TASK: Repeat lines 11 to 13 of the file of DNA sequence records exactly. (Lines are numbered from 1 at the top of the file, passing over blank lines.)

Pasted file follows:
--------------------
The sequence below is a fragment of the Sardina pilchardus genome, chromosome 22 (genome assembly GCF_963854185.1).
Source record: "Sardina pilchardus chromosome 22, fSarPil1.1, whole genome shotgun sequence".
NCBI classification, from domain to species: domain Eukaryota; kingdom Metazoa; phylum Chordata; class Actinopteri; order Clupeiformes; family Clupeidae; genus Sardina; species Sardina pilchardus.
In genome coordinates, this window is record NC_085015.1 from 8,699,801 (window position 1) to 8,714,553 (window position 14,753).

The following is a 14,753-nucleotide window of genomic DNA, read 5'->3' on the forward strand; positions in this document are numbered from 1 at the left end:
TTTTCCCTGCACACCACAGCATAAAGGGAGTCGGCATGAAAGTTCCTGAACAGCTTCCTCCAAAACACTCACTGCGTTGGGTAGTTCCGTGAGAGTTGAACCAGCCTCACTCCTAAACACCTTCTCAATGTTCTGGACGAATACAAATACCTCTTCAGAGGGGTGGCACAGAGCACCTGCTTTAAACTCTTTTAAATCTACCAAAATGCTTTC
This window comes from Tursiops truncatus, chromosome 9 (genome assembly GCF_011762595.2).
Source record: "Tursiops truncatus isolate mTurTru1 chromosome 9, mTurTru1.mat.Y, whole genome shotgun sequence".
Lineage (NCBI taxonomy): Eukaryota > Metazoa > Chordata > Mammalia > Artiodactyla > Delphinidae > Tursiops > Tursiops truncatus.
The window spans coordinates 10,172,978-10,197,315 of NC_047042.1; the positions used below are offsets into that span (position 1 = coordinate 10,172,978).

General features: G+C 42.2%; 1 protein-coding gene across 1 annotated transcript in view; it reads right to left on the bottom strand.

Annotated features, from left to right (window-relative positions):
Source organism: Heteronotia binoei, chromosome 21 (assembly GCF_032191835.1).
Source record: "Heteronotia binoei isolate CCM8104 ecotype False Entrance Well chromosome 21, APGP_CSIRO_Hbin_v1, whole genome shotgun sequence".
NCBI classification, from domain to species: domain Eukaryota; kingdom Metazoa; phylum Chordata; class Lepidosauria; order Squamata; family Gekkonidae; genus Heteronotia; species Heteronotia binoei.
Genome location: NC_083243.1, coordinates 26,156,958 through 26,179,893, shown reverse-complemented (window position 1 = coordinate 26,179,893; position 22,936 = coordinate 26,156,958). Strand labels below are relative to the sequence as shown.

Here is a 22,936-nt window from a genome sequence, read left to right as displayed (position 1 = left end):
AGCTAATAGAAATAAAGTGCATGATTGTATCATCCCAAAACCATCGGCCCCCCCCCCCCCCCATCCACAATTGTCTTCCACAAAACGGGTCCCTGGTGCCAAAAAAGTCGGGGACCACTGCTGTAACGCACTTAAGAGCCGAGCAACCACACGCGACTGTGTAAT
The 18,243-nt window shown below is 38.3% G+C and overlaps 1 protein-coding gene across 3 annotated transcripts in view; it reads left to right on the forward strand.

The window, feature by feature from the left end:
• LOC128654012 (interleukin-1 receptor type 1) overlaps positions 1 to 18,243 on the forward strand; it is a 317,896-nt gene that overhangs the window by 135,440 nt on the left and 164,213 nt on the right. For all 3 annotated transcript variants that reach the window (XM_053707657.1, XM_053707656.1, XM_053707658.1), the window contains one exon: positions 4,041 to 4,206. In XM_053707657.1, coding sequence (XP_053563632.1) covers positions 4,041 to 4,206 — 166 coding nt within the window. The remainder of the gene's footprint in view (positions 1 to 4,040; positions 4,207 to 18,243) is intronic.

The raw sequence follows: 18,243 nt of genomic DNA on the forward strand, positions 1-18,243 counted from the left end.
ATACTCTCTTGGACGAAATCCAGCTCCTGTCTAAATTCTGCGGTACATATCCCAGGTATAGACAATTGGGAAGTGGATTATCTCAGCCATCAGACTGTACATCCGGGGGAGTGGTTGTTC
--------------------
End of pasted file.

General features: G+C 42.2%; 1 protein-coding gene across 1 annotated transcript in view; it reads right to left on the bottom strand.

Annotated features, from left to right (window-relative positions):
Source organism: Heteronotia binoei, chromosome 21 (assembly GCF_032191835.1).